“The government deceived us” by not disclosing the debts with state guarantee contracted by various public companies in 2012 and 2014, said the Vice-President of Russia’s VTB bank about the loan to Mozambique.
In an interview with Bloomberg, Yuri Soloviev, head of VTB Capital and first deputy chief executive officer of VTB Group, said the institution had been deceived because the state-guaranteed debts of several public companies were not disclosed to investors and the IMF by the government of Mozambique.
Soloviev said that VTB was no longer the holder of the debt, but that it had not abandoned investors “since we are responsible, as agents of the loans and in the issuance of foreign-currency debt”.
VTB and Credit Suisse both helped restructure the Mozambican debt, but the operation was kept undisclosed by the Mozambique government until April 2016, when the Minister of Economy and Finance acknowledged the debt during the IMF Spring Meetings in Washington.
The IMF, the World Bank and several countries subsequently suspended the financing of projects in Mozambique, giving rise to the current economic and financial crisis.
VTB says it doesn’t know whether Mozambique will be able to pay January installment
On Thursday 13 October, the VicePresidemozant of Russian bank VTB said that he does not know whether Mozambique will be able to pay a US$38-million January debt repayment instalment. “The situation with this debt is very hard. We do not know if they will be able to pay the foreign currency coupon debt in January”, Yuri Soloviev told financial news agency Bloomberg in an interview.
Referring to public debt amounting to US$727-million that the government of Mozambique took on at the beginning of this year, the deputy CEO of Russia’s second largest bank said that: “We are being patient and trying to resolve the situation”.
According to an analyst at Exotix Partners quoted by Bloomberg, Mozambique will have to pay US$38-million on 18 January, according to the restructuring agreed in May which increased the annual interest but postponed by three years to 2023 the payment of the entire loan.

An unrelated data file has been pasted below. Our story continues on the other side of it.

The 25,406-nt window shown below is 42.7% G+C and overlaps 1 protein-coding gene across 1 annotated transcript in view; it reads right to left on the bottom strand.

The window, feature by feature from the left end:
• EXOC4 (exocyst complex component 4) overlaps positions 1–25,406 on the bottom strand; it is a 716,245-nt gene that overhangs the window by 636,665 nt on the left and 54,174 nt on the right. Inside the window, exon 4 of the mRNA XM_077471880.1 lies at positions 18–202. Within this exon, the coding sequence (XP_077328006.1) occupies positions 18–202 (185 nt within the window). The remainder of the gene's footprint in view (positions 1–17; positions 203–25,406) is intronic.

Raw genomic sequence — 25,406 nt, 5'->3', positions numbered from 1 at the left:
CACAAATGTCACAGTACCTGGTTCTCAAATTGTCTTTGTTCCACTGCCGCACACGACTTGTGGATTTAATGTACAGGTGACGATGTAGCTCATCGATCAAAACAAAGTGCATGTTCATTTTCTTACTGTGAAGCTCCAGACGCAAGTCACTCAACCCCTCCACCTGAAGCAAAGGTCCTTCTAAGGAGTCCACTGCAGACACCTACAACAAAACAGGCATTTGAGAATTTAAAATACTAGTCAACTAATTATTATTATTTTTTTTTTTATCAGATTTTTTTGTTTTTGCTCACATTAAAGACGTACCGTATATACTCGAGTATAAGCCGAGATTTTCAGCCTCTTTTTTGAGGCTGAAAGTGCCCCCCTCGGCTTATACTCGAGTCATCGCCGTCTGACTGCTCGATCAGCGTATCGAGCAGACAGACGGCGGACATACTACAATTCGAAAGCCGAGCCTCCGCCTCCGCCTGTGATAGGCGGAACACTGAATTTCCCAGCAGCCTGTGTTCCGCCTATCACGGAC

The interest demanded by investors to transact these debt securities has now increased seven basis points to 14.9%, a decline from a high of 19.18% on 27 June when the IMF warned that the level of public risk was becoming unsustainable, and its lowest since 14 September.
VTB was one of the banks which, together with Credit Suisse, organized debt restructuring, and is also one of the banks that raised an undisclosed loan for MAM, a public company that failed in May to repay interest of US$178-million on a total debt of US$535-million.
The exchange of Ematum bonds for sovereign debt securities was approved in April, and provided for an advance purchase premium of 5%, an increase in the annual interest rate from 6.3% to 10.5% and an extension of maturity from 2020 to 2023.
The proposal brought two major benefits to Mozambique. Firstly, only interest will be paid until 2023, relieving pressure on public finances and on the growth of public debt (which this year is expected to approach 100% of GDP). Secondly, the agreement defers to 2023 the payment of
the entire loan. The delay of three years is probably related to the expectation that by then Mozambique will already be able to capitalize on tax revenues from the huge natural gas reserves that have been discovered in recent years, and which put the country among the richest in this natural resource in the world.
The so-called ‘hidden debt’ scandal also involves the Ematum tuna-fishing company, which is owned by various public bodies including the Mozambican secret intelligence and got into debt with the government as guarantor, outside of the state accounts and without the knowledge of external financiers.
Initially regarded as a private business with hundreds of millions of dollars of debt outstanding on the purchase of a fishing fleet in France, it has recently been recognized that Ematum also served for the purchase of military equipment and, under pressure from donor countries, the business was covered by last year’s amending budget.
The Ematum accounts, including state guaranteed debt worth US$850-million, have been repeatedly presented by international institutions as an example of the lack of transparency in Mozambique’s financial dealings.
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